Dr. Eric O’Brien is an Instructor in the English Department at UNO. He has taught Ecological Writing and Analysis in the Master of Arts in Critical and Creative Thinking since 2015. He also teaches First-Year Writing, Critical Approaches to Literature, and other literature courses at UNO.
Dr. O’Brien is a UNO alumnus who completed his BA in English in 2003, and he earned his doctorate in English Literature from the University of California, Davis, with a designated emphasis in critical theory. His dissertation examined intersections of agricultural writing and poetics from Milton to Wordsworth. In particular, the work analyzed Paradise Lost using the Digger writings of Gerard Winstanley, and it investigated farm writing from the first English Board of Agriculture to unpack agricultural figures in Lyrical Ballads and The Prelude.
What do you enjoy most about teaching a course that’s part of the MA CCT program?
My favorite part of the MACCT program is the wide diversity of interests and experiences that our students bring to class. Ecological writing and thought are universal concerns relevant to all humans living on our planet in the twenty-first century, but ecological writing can also reflect unique, individual perspectives—and our students certainly approach these works from a multitude of life and professional backgrounds. Students from culinary and food studies find they can learn quite a bit from active duty servicemembers, and health sciences administrators interacting with secondary education teachers collaborate to generate new analyses. That interdisciplinarity benefits all of us. Each semester, I learn just as much as I teach.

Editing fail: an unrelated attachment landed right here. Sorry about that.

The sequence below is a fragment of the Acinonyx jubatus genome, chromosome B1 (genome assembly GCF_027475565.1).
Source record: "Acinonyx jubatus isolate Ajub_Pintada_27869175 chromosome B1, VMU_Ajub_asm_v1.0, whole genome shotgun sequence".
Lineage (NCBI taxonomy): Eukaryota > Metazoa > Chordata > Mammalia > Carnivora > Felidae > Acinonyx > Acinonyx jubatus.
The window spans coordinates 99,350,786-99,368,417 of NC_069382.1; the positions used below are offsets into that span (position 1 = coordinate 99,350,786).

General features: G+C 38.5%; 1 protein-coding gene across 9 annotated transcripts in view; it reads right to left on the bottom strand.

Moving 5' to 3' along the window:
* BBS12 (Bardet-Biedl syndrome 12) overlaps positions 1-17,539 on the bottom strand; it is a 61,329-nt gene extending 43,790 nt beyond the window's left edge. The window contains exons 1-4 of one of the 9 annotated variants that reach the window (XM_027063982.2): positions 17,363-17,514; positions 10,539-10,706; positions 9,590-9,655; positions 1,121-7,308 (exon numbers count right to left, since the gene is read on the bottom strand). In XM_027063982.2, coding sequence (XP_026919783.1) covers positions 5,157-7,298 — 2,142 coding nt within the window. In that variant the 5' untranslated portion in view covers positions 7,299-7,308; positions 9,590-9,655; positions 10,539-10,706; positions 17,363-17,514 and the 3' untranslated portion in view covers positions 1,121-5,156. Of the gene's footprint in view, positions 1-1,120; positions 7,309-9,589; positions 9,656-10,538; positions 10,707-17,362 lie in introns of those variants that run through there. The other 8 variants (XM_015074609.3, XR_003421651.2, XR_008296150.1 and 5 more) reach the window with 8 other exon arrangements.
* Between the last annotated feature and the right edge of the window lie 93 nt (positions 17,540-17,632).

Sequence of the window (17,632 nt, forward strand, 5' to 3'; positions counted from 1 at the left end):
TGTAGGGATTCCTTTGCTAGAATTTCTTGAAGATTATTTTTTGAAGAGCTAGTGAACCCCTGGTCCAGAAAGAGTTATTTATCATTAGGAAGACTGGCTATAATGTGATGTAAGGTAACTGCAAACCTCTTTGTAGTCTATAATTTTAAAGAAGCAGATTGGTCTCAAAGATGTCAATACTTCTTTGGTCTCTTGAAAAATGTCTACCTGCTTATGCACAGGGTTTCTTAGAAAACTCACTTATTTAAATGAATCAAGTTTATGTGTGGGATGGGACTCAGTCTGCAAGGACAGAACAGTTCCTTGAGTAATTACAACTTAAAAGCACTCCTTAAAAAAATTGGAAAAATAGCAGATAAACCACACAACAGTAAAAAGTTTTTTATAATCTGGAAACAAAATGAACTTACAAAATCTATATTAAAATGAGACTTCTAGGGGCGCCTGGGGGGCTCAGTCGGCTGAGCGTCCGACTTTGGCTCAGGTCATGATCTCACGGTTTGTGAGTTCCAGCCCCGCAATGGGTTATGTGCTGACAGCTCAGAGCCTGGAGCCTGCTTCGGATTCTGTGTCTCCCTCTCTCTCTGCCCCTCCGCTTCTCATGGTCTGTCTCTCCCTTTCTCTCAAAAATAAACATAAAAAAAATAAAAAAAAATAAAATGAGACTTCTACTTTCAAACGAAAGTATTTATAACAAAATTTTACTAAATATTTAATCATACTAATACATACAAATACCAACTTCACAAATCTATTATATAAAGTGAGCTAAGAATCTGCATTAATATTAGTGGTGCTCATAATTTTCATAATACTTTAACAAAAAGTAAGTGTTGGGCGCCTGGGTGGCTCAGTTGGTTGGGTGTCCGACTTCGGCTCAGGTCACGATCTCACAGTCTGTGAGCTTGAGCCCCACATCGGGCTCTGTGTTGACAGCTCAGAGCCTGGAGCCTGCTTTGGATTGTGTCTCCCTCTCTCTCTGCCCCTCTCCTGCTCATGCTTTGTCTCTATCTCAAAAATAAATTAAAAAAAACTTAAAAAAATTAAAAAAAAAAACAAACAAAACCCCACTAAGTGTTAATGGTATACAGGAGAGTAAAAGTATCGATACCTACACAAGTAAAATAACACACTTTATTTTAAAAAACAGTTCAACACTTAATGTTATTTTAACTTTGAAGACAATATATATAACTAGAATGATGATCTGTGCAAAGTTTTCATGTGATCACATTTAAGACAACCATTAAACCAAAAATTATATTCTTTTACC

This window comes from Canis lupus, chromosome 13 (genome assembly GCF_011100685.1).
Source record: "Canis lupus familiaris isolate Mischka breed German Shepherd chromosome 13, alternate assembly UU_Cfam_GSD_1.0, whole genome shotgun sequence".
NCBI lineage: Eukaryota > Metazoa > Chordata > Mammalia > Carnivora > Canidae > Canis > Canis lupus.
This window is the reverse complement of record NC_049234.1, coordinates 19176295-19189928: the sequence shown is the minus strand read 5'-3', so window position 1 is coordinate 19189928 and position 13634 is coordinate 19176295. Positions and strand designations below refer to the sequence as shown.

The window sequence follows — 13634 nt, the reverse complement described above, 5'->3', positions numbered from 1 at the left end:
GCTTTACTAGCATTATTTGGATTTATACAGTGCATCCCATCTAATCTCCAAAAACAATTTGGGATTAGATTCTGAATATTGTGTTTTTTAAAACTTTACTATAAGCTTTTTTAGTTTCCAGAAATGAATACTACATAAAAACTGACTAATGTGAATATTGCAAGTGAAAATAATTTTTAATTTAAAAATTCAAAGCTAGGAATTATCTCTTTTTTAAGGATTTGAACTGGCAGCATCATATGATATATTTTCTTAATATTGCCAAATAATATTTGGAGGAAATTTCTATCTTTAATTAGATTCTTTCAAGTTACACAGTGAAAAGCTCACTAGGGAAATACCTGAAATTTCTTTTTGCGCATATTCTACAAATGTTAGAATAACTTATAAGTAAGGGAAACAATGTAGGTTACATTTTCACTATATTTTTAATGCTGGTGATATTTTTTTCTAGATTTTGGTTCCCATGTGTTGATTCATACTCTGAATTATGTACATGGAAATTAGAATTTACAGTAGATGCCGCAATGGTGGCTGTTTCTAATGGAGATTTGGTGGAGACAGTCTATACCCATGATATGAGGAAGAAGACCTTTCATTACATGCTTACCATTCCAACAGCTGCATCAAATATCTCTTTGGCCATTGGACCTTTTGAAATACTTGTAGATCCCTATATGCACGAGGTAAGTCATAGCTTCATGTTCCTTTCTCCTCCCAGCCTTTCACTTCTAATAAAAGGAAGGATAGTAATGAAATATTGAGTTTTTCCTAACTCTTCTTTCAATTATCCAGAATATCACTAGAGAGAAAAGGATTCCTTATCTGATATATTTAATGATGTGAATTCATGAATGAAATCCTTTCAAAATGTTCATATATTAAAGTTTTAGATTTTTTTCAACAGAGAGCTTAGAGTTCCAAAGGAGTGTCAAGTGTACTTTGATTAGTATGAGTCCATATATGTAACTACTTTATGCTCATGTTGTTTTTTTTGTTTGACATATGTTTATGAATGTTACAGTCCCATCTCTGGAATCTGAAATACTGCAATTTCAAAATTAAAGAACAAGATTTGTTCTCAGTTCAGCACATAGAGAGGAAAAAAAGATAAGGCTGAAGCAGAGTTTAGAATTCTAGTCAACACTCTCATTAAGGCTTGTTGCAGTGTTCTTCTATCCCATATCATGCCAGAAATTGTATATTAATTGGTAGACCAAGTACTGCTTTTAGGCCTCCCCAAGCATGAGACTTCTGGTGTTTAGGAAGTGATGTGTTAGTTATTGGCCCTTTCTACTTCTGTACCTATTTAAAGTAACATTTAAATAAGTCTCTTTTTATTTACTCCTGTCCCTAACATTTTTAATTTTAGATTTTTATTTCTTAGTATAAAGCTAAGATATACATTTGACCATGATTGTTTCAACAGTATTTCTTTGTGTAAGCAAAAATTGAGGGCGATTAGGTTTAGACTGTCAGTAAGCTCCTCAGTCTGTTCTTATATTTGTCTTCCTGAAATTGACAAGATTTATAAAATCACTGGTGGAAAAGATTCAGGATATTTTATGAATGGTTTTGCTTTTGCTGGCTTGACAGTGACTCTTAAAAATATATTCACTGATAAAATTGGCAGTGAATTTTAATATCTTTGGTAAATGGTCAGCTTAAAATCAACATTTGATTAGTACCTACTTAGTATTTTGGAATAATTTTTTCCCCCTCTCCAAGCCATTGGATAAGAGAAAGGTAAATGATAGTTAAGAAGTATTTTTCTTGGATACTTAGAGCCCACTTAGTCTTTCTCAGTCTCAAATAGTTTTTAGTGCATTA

Nebraska’s position in the center of the United States places us at a geographical and cultural crossroads—but the MACCT program at UNO offers just as many crossings and intersections of students and ideas, regardless of location.
Tell us two interesting things about yourself.
When I’m not teaching, reading, or writing, I’m trying to transition from parenting two kids into mentoring two young adults. One daughter is in college and the other is in her last year of high school, so my role now is to shut up and let them make their own informed decisions. For someone who thinks and talks for a living, that’s a tough job, but like many of my graduate students, I’m learning new ways to interact with the world. My wife is an elementary education, English-language teacher in Omaha, and we are trying to rehabilitate an older home near the UNO campus.
To keep my mind fresh, I try to stay physically active: I race road, mountain, and cyclocross bikes with a local amateur team, and I coach youth mountain biking in the summer. I also try to spend at least a week or two every year deep in the wilderness, far from the things of humans.